Dealing With Information Overload: Is Wesley Financial Group Legit?
Maybe you have little “dings” every time you get a new email in your inbox. Perhaps you have your smartphone vibrate, make a sound, and light up every time you receive a text. Now that many of us have smartphones, we now can get contact via phone call, text, or email all the time. Most of us can be reached 24 hours a day, 7 days a week. There is also a little thing called the Internet that we can access on our smartphones. This includes all the great and not-so-great attributes of social media. Instead of letting ourselves relax and blank out, we are constantly distracted. This is our own fault for the most part. Are we constantly distracted to our own detriment? Are we are constantly distracted by what technology has afforded us?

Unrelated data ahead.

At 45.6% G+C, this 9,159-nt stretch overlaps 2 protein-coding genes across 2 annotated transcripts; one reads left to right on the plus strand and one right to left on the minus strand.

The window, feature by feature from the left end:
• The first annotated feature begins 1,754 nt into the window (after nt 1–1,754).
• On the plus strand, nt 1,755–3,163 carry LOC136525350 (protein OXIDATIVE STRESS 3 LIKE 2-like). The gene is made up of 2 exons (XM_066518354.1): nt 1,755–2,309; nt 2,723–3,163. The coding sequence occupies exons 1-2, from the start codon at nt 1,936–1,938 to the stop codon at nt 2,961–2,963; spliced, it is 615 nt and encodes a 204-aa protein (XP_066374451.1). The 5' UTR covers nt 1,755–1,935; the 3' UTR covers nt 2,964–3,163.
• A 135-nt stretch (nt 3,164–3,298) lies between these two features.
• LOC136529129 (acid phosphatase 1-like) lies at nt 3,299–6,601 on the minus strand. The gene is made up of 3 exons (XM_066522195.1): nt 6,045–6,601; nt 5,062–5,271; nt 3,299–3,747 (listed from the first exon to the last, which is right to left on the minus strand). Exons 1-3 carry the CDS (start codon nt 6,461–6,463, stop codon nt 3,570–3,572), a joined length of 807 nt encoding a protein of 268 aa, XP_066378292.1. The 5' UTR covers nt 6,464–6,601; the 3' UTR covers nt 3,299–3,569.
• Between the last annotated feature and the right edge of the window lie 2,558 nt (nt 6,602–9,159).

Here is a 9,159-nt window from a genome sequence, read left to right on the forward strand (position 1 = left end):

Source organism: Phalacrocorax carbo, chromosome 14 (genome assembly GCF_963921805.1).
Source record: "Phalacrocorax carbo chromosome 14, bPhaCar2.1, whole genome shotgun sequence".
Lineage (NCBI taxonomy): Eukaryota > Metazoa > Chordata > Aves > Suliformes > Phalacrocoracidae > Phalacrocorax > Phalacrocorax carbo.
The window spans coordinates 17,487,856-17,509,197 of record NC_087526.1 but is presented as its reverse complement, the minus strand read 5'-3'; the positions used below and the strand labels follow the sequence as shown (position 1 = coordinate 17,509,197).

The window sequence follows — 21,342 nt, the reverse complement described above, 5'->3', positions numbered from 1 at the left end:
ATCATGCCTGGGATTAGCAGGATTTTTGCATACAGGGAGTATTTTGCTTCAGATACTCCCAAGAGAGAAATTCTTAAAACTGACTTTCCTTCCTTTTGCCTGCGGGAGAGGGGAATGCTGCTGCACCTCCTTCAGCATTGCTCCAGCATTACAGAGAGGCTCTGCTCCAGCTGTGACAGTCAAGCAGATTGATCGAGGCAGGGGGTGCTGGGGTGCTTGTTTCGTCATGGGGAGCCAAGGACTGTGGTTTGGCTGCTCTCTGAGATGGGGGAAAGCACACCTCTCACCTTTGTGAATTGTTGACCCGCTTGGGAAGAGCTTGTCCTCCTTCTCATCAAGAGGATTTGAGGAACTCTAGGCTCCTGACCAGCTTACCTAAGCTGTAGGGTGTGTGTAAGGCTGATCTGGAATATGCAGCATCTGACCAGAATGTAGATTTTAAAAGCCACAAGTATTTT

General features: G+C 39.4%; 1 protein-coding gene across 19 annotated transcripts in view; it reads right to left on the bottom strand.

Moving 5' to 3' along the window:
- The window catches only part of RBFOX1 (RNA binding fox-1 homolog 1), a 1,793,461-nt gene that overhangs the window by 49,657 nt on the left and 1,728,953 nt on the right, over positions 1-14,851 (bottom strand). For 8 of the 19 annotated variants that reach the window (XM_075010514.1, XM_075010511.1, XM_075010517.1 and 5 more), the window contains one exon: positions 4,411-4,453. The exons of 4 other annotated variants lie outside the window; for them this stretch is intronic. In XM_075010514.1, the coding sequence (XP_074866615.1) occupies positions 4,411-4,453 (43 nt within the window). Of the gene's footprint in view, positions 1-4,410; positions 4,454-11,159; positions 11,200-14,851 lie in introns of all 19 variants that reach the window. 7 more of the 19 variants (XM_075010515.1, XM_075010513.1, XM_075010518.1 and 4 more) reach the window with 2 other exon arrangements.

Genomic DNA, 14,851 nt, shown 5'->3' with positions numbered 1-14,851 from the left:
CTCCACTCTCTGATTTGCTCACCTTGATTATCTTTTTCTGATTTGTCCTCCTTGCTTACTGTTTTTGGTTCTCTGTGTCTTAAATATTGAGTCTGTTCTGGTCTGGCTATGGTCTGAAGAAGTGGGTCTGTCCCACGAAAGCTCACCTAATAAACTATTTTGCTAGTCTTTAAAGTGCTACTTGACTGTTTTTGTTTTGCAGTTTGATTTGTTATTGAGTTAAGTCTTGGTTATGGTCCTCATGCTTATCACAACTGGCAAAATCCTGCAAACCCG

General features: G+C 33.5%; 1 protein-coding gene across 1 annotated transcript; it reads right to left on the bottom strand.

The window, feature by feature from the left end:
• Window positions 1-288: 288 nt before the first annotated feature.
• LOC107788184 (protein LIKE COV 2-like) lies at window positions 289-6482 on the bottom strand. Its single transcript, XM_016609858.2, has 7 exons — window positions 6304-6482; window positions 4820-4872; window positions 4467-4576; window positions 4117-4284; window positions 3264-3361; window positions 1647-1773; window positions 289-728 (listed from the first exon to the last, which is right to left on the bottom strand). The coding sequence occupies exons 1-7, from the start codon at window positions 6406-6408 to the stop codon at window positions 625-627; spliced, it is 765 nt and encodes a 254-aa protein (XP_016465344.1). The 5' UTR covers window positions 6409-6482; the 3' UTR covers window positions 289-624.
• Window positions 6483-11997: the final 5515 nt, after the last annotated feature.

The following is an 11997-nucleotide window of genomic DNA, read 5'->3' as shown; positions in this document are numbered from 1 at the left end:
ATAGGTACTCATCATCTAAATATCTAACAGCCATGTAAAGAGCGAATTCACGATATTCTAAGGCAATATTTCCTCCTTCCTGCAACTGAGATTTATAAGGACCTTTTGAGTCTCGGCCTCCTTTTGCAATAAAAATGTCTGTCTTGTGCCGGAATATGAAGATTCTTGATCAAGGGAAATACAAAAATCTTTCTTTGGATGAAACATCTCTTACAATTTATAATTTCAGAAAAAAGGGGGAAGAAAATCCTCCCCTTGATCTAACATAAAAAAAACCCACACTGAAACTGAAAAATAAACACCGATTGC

Then there’s also this: the access to information at a moment’s notice. If used properly, this is a great thing; but it can easily become overwhelming. If we constantly research everything all the time, it can drive us a little over the edge. But we may overlook things that would have been obvious if we weren’t so constantly distracted. So how can we find a happy medium? For instance, what if we want to know, “Is Wesley Financial Group legit?” That in and off itself is a legitimate question, but what swaths of unnecessary information do we have to search through to get a straight answer? It’s easy to see how trying to find a timeshare advocacy company that can help you can be a tiresome task. Wanting to know, “Is Wesley Financial Group legit?” is a good question, especially coming from someone who has been mistreated by businesses before. If you were the victim of timeshare fraud, you need to find out fast who can help you. Wesley Financial Group is a company in the timeshare advocacy industry. Our sole purpose is to help people who have been defrauded by timeshare companies. We know that information overload can distract you. As a matter of fact, many articles have been written on the subject.